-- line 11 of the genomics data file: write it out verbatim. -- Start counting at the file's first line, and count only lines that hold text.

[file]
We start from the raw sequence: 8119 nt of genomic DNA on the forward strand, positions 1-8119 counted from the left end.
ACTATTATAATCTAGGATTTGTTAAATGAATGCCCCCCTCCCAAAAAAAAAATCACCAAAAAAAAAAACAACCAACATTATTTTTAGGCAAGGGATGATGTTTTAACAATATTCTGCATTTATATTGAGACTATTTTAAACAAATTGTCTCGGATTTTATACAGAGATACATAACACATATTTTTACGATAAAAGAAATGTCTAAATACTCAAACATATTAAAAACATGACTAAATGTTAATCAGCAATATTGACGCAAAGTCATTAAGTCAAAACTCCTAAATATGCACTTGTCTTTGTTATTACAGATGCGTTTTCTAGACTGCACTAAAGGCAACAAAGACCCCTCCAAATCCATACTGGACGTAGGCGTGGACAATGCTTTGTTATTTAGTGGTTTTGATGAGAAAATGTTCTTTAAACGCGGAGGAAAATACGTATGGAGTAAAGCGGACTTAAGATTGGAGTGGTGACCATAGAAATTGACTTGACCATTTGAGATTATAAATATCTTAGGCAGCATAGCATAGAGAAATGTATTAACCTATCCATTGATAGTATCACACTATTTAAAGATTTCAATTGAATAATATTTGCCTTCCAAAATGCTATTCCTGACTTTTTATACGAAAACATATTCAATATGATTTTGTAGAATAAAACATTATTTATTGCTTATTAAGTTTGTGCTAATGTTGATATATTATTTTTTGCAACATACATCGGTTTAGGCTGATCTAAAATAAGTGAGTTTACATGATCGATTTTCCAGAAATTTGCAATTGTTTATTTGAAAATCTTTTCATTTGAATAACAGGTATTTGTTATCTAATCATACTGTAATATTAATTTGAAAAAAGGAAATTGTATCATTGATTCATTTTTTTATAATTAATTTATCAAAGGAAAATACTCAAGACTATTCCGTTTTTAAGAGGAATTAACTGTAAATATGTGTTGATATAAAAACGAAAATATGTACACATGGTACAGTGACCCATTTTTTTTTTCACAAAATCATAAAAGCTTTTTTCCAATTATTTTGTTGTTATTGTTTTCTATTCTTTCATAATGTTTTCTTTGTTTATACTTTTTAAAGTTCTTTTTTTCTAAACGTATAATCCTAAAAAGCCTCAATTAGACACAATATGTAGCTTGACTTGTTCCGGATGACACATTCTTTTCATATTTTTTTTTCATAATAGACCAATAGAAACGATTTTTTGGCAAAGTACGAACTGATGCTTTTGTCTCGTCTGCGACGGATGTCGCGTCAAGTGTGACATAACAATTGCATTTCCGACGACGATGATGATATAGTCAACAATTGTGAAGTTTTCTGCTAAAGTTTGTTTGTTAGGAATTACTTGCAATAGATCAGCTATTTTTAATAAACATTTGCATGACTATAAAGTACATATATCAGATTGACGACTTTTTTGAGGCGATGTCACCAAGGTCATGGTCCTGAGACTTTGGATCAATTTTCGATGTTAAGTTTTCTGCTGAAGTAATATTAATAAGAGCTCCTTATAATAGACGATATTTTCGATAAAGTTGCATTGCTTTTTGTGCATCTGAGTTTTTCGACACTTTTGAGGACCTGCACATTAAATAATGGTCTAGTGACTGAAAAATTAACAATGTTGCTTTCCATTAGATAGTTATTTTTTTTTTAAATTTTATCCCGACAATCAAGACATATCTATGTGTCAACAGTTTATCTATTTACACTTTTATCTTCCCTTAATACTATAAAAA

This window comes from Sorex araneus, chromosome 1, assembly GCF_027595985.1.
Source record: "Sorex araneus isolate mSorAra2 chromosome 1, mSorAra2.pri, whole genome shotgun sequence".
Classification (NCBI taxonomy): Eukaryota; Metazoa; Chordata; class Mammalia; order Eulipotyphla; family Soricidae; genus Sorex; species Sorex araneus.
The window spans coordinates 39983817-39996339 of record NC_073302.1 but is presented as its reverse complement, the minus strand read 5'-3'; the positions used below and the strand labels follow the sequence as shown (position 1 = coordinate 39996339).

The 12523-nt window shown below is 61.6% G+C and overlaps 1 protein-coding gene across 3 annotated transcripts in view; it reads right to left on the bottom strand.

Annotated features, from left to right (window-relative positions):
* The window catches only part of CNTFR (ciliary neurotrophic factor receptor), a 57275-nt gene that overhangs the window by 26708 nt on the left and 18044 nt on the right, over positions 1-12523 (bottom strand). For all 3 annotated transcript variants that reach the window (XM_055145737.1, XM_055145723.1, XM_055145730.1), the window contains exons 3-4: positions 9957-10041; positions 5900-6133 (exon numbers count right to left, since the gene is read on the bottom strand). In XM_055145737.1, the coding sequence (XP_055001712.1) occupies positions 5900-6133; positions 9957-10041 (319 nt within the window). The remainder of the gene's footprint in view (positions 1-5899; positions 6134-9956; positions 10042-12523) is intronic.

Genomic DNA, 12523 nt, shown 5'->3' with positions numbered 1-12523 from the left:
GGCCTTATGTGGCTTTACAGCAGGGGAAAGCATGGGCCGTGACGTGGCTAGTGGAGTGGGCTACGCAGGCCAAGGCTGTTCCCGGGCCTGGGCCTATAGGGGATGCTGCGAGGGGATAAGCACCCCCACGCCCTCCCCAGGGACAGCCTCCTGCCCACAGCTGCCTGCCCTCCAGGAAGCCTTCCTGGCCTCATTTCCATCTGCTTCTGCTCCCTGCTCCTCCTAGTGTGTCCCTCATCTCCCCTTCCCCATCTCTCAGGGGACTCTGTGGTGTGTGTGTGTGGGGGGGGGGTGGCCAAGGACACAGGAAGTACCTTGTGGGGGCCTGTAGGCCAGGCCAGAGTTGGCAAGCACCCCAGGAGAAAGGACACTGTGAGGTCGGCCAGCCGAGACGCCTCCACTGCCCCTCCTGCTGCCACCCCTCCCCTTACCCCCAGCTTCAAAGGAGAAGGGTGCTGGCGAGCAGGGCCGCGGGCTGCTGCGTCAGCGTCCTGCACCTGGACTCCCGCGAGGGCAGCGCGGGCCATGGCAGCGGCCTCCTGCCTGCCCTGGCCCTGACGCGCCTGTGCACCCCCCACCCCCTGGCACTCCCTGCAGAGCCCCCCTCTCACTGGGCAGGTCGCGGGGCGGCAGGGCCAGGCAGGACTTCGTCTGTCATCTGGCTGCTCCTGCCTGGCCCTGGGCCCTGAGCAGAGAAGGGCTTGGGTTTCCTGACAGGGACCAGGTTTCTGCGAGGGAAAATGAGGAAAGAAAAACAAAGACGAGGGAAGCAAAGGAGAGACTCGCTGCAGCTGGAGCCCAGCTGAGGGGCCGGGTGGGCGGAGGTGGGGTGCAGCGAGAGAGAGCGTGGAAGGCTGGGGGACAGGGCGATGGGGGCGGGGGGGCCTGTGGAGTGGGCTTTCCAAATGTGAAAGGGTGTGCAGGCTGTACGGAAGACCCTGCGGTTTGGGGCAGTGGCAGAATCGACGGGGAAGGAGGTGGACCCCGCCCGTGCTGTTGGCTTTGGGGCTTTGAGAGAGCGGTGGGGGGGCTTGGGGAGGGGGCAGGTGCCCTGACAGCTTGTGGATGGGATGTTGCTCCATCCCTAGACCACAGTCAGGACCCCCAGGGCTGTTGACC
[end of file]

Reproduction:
GGCCTTATGTGGCTTTACAGCAGGGGAAAGCATGGGCCGTGACGTGGCTAGTGGAGTGGGCTACGCAGGCCAAGGCTGTTCCCGGGCCTGGGCCTATAGGGGATGCTGCGAGGGGATAAGCACCCCCACGCCCTCCCCAGGGACAGCCTCCTGCCCACAGCTGCCTGCCCTCCAGGAAGCCTTCCTGGCCTCATTTCCATCTGCTTCTGCTCCCTGCTCCTCCTAGTGTGTCCCTCATCTCCCCTTCCCCATCTCTCAGGGGACTCTGTGGTGTGTGTGTGTGGGGGGGGGGTGGCCAAGGACACAGGAAGTACCTTGTGGGGGCCTGTAGGCCAGGCCAGAGTTGGCAAGCACCCCAGGAGAAAGGACACTGTGAGGTCGGCCAGCCGAGACGCCTCCACTGCCCCTCCTGCTGCCACCCCTCCCCTTACCCCCAGCTTCAAAGGAGAAGGGTGCTGGCGAGCAGGGCCGCGGGCTGCTGCGTCAGCGTCCTGCACCTGGACTCCCGCGAGGGCAGCGCGGGCCATGGCAGCGGCCTCCTGCCTGCCCTGGCCCTGACGCGCCTGTGCACCCCCCACCCCCTGGCACTCCCTGCAGAGCCCCCCTCTCACTGGGCAGGTCGCGGGGCGGCAGGGCCAGGCAGGACTTCGTCTGTCATCTGGCTGCTCCTGCCTGGCCCTGGGCCCTGAGCAGAGAAGGGCTTGGGTTTCCTGACAGGGACCAGGTTTCTGCGAGGGAAAATGAGGAAAGAAAAACAAAGACGAGGGAAGCAAAGGAGAGACTCGCTGCAGCTGGAGCCCAGCTGAGGGGCCGGGTGGGCGGAGGTGGGGTGCAGCGAGAGAGAGCGTGGAAGGCTGGGGGACAGGGCGATGGGGGCGGGGGGGCCTGTGGAGTGGGCTTTCCAAATGTGAAAGGGTGTGCAGGCTGTACGGAAGACCCTGCGGTTTGGGGCAGTGGCAGAATCGACGGGGAAGGAGGTGGACCCCGCCCGTGCTGTTGGCTTTGGGGCTTTGAGAGAGCGGTGGGGGGGCTTGGGGAGGGGGCAGGTGCCCTGACAGCTTGTGGATGGGATGTTGCTCCATCCCTAGACCACAGTCAGGACCCCCAGGGCTGTTGACC